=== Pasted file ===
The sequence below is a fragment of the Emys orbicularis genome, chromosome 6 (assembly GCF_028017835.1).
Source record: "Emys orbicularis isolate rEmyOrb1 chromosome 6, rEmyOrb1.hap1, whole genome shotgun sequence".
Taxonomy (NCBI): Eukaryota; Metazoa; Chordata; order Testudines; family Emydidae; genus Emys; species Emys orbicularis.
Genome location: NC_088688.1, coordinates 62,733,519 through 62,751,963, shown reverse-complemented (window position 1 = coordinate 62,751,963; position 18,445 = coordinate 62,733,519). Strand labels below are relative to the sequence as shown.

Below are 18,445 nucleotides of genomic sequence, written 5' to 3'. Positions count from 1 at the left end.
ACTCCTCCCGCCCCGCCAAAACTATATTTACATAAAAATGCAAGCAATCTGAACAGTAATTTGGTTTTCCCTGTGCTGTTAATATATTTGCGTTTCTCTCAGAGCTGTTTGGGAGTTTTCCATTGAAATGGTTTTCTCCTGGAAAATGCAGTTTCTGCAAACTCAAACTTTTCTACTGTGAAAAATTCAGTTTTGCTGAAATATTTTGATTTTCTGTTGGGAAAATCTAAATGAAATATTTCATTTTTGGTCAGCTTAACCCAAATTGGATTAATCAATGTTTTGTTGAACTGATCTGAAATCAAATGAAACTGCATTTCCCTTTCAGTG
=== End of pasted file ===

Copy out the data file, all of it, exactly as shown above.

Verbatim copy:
The sequence below is a fragment of the Emys orbicularis genome, chromosome 6 (assembly GCF_028017835.1).
Source record: "Emys orbicularis isolate rEmyOrb1 chromosome 6, rEmyOrb1.hap1, whole genome shotgun sequence".
Taxonomy (NCBI): Eukaryota; Metazoa; Chordata; order Testudines; family Emydidae; genus Emys; species Emys orbicularis.
Genome location: NC_088688.1, coordinates 62,733,519 through 62,751,963, shown reverse-complemented (window position 1 = coordinate 62,751,963; position 18,445 = coordinate 62,733,519). Strand labels below are relative to the sequence as shown.

Below are 18,445 nucleotides of genomic sequence, written 5' to 3'. Positions count from 1 at the left end.
ACTCCTCCCGCCCCGCCAAAACTATATTTACATAAAAATGCAAGCAATCTGAACAGTAATTTGGTTTTCCCTGTGCTGTTAATATATTTGCGTTTCTCTCAGAGCTGTTTGGGAGTTTTCCATTGAAATGGTTTTCTCCTGGAAAATGCAGTTTCTGCAAACTCAAACTTTTCTACTGTGAAAAATTCAGTTTTGCTGAAATATTTTGATTTTCTGTTGGGAAAATCTAAATGAAATATTTCATTTTTGGTCAGCTTAACCCAAATTGGATTAATCAATGTTTTGTTGAACTGATCTGAAATCAAATGAAACTGCATTTCCCTTTCAGTG